New Delhi/Chennai: India’s largest real estate developer by market value, DLF Ltd, has started issuing refund cheques to buyers who bought apartments in an under-construction project in Chennai when prices were significantly higher than today.
DLF has reduced sticker prices on the Chennai development, as also at projects in Hyderabad and Bangalore, but customers who booked apartments in Garden City on Old Mahabalipuram Road, on the outskirts of Chennai, are demanding that the developer cut prices by at least 25%.
Some 561 apartment buyers have sought to exit the project in what could be the biggest exodus from a property development in India, according to a grouping of buyers. DLF had earlier said that though it had received 100-150 letters from buyers wishing to exit, the company did not expect more than 100 buyers to opt out.
Overcast outlook: A DLF project in Gurgaon. India’s property market is experiencing a downturn that has seen a 20-40% drop in valuations. Harikrishna Katragadda / Mint
The refund has been made so far to four buyers who are part of the core group of DLF’s Garden City buyer forum on Google Groups, a group run by the Internet search engine Google. Three more refund cheques are ready, but the buyers have not yet collected them, according to group members, who asked not to be named.
“I collected a refund of the booking amount I had paid, which is around Rs5.21 lakh, on Saturday,” said a design engineer who is part of the group. “DLF has given me full refund but the cheque was made in the name of Dream Castle, a direct selling agent of DLF,” he said. The refunds are being processed through DLF’s direct selling agents such as Dream Castle, buyers said. The buyer decided to exit from the project because, according to him, DLF had not reduced the price of the apartments to reflect market conditions.
As economic growth slows and bank loans become tougher to get, India’s property market is experiencing a downturn that has seen a drop of between 20% and 40% in valuations, ending a nearly four-year real estate boom.
DLF has said it will refund all buyers who seek to exit Garden City, a 3,493-apartment project, of which 1,800 apartments have been booked so far, buyers said. Buyers of the project say they have several issues with Garden City, top of which is a demand that DLF scale back prices of apartments.
DLF denies it is refunding all the buyers who have submitted exit letters. “We are not refunding as such but are just swapping existing sales with new bookings,” a DLF spokesperson said.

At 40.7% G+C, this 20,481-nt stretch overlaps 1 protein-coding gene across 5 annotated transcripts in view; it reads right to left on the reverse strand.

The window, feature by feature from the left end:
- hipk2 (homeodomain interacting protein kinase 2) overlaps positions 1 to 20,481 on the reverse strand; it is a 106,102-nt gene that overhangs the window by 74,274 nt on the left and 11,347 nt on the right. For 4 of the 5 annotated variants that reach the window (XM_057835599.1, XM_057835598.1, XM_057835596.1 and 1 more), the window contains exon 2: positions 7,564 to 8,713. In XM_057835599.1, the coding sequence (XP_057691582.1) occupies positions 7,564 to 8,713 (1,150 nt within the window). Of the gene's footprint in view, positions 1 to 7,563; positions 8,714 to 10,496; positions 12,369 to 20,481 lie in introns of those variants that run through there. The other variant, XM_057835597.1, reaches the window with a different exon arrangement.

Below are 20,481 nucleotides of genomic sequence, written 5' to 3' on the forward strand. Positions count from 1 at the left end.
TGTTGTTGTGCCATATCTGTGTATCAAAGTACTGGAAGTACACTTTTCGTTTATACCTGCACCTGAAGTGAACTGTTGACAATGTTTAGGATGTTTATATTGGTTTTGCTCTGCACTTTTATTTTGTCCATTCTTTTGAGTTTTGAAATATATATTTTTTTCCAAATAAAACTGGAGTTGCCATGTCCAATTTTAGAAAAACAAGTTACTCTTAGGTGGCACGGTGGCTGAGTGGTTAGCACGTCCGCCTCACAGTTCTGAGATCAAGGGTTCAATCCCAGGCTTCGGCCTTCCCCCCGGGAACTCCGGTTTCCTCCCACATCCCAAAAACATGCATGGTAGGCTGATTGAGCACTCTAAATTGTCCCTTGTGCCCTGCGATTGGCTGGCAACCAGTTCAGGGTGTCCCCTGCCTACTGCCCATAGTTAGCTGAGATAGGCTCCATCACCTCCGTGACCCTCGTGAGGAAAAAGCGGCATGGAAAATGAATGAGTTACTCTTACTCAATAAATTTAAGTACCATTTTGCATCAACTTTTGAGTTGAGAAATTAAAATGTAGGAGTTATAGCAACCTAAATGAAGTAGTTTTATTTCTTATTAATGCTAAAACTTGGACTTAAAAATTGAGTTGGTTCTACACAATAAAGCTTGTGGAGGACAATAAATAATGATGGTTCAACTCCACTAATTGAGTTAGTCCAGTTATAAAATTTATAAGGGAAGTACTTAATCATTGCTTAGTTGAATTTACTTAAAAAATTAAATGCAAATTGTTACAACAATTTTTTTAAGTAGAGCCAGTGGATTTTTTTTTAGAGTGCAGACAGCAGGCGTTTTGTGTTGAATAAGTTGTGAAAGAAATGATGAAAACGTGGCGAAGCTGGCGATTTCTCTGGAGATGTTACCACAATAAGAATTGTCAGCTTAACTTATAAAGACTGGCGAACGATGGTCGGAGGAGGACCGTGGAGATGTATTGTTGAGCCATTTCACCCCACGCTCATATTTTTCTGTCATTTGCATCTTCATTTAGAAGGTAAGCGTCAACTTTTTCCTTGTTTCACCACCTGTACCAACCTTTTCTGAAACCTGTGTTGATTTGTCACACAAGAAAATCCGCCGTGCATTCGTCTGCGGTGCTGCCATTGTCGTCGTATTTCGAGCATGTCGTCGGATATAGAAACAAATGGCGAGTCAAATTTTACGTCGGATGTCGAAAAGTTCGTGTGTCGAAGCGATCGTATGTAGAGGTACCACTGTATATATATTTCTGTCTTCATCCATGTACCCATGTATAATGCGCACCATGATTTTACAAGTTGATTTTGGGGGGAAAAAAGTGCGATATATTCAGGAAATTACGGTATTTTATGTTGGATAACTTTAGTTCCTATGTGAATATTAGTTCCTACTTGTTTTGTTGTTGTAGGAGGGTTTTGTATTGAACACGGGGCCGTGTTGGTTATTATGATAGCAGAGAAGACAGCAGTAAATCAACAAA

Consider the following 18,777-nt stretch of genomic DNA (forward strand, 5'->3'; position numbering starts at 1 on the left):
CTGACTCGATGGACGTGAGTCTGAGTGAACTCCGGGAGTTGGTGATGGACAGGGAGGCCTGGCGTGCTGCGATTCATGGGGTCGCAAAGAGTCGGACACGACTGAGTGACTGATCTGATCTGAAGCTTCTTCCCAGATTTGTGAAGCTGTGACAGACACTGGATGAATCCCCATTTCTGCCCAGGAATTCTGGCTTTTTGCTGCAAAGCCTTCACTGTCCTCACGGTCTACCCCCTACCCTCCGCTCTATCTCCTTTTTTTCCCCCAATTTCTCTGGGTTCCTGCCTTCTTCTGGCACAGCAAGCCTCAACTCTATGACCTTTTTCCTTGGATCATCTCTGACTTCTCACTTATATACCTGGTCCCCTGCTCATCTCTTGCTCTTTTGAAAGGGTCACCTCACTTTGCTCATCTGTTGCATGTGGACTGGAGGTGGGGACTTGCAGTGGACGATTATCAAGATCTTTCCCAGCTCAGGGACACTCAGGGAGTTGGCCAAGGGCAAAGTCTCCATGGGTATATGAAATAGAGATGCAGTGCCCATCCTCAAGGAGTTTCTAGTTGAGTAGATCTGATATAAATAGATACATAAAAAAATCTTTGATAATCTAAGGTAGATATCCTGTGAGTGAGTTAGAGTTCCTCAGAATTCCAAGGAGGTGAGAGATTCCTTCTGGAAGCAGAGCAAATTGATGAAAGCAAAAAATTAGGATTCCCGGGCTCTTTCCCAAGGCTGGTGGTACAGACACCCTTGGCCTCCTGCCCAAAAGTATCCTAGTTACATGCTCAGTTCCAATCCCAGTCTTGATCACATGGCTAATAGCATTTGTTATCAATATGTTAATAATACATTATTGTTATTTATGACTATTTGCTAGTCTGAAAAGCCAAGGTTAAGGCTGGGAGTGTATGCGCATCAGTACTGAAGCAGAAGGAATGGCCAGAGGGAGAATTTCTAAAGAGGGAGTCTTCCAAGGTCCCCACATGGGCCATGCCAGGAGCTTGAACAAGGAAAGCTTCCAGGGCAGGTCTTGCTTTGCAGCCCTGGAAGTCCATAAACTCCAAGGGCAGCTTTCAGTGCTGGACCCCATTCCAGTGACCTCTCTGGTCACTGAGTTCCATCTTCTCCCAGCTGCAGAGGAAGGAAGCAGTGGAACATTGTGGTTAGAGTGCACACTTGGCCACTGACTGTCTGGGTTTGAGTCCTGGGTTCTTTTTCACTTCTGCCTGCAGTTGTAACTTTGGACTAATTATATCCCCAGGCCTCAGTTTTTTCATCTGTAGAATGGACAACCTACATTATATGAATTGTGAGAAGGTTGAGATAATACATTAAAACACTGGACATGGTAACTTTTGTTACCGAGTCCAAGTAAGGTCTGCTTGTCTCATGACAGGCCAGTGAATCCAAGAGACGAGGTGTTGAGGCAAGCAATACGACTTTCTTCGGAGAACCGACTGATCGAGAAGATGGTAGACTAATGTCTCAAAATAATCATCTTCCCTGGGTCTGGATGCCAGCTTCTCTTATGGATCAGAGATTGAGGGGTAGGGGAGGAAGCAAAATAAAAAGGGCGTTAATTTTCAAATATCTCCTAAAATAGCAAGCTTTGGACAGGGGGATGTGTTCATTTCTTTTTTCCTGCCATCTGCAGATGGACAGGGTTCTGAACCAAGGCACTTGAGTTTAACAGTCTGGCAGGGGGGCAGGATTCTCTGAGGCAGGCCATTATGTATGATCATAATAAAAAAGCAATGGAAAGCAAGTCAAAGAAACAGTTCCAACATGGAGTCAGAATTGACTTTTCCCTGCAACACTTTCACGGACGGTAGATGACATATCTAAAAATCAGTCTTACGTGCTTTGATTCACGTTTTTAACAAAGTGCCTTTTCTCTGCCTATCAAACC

“We see the genuineness of the customers and then consider this option. Some people have lost their jobs and some people have got pay cuts. We verify with their employers and then consider it, if we find it true,” said DLF’s spokesperson. He said that bookings of five-six people have been swapped with those of new buyers.
When asked if this option would be given to all the people who have sent exit letters, he said, “This is not a current account that you put in the money and withdraw whenever you want to. There is nothing general or in-principle about this move. Being a big company, we emphasize on customer relationship and on humanitarian grounds, we consider their (buyers’) requests.”
An expert interpreted DLF’s move as one prompted by pending approvals for the project. “I think the only reason for developers buckling is because they don’t get approvals,” said Aditi Vijayakar, India executive director for residential services at realty consultancy Cushman and Wakefield.
“Had they got the approvals, I don’t think the stand would have been the same. A lot of developers started selling even before they got the approvals while they should have started marketing after they got the approvals. This was the industry norm during the boom time,” Vijayakar said.
The DLF spokesperson said that the company had received all approvals, the last on 13 February. DLF had started selling apartments in the project at the beginning of 2008, before it had all the approvals in place.
In March 2008, buyers of DLF’s Garden City project came together on Google Groups to negotiate with the developer on several issues. The group now has around 950 members, including a core group of around a dozen who negotiate with DLF.
On 23 February, DLF announced a price cut of 10.5-18% on the apartments from Rs2,800 per sq. ft to Rs2,500 each, from Rs3,000 to Rs2,550, and from Rs3,200 to Rs2,600 per sq. ft depending on which stage the buyer comes in. The firm is also offering a special price of Rs2,650 per sq. ft until 1 May, after which it will be revised upwards by Rs100 each sq. ft.
Many buyers, however, felt that the price cut did not go far enough and decided to exit from the project. According to a poll taken by the buyers’ forum, 561 buyers have submitted letters to DLF to exit from the project. “The number of buyers who want to exit could be much more...it could be close to 800 people,” said a second member of the core group. He, too, requested anonymity.
Members of the core group say they will continue to be a part of the buyers’ forum even after receiving their refund and that the group will not disintegrate till all the issues are addressed and people who want to exit get their refund. “We will nominate new members to lead the group but we will continue to advise them,” said the second member of the core group.
Balanathan Seetharaman, another buyer, who had booked his apartment in March 2008, says that arrangements are being made for people living overseas who have booked their apartments and wish to exit, to receive their refund amount.